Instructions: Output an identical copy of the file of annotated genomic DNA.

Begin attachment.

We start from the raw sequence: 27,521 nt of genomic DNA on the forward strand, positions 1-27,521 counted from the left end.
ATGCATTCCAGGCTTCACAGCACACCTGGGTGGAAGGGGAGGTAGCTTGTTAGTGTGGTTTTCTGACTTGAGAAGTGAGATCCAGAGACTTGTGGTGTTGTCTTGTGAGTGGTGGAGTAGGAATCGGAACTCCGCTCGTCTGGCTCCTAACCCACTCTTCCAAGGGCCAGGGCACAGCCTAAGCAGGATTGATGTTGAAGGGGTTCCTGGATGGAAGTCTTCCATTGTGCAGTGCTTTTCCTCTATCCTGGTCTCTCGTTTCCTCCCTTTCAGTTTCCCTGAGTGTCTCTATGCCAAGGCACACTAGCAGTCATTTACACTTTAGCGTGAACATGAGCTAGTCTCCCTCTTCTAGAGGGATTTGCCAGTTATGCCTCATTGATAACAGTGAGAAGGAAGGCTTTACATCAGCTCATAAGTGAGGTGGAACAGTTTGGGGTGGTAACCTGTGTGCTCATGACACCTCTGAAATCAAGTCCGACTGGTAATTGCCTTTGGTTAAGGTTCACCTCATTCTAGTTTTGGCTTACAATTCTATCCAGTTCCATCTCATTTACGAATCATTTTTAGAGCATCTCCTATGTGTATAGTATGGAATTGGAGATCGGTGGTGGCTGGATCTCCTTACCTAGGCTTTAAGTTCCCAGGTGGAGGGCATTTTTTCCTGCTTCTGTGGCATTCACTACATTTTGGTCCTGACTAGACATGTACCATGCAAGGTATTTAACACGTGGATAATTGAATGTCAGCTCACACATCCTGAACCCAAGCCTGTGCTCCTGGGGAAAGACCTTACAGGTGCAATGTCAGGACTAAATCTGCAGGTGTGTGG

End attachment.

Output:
We start from the raw sequence: 27,521 nt of genomic DNA on the forward strand, positions 1-27,521 counted from the left end.
ATGCATTCCAGGCTTCACAGCACACCTGGGTGGAAGGGGAGGTAGCTTGTTAGTGTGGTTTTCTGACTTGAGAAGTGAGATCCAGAGACTTGTGGTGTTGTCTTGTGAGTGGTGGAGTAGGAATCGGAACTCCGCTCGTCTGGCTCCTAACCCACTCTTCCAAGGGCCAGGGCACAGCCTAAGCAGGATTGATGTTGAAGGGGTTCCTGGATGGAAGTCTTCCATTGTGCAGTGCTTTTCCTCTATCCTGGTCTCTCGTTTCCTCCCTTTCAGTTTCCCTGAGTGTCTCTATGCCAAGGCACACTAGCAGTCATTTACACTTTAGCGTGAACATGAGCTAGTCTCCCTCTTCTAGAGGGATTTGCCAGTTATGCCTCATTGATAACAGTGAGAAGGAAGGCTTTACATCAGCTCATAAGTGAGGTGGAACAGTTTGGGGTGGTAACCTGTGTGCTCATGACACCTCTGAAATCAAGTCCGACTGGTAATTGCCTTTGGTTAAGGTTCACCTCATTCTAGTTTTGGCTTACAATTCTATCCAGTTCCATCTCATTTACGAATCATTTTTAGAGCATCTCCTATGTGTATAGTATGGAATTGGAGATCGGTGGTGGCTGGATCTCCTTACCTAGGCTTTAAGTTCCCAGGTGGAGGGCATTTTTTCCTGCTTCTGTGGCATTCACTACATTTTGGTCCTGACTAGACATGTACCATGCAAGGTATTTAACACGTGGATAATTGAATGTCAGCTCACACATCCTGAACCCAAGCCTGTGCTCCTGGGGAAAGACCTTACAGGTGCAATGTCAGGACTAAATCTGCAGGTGTGTGG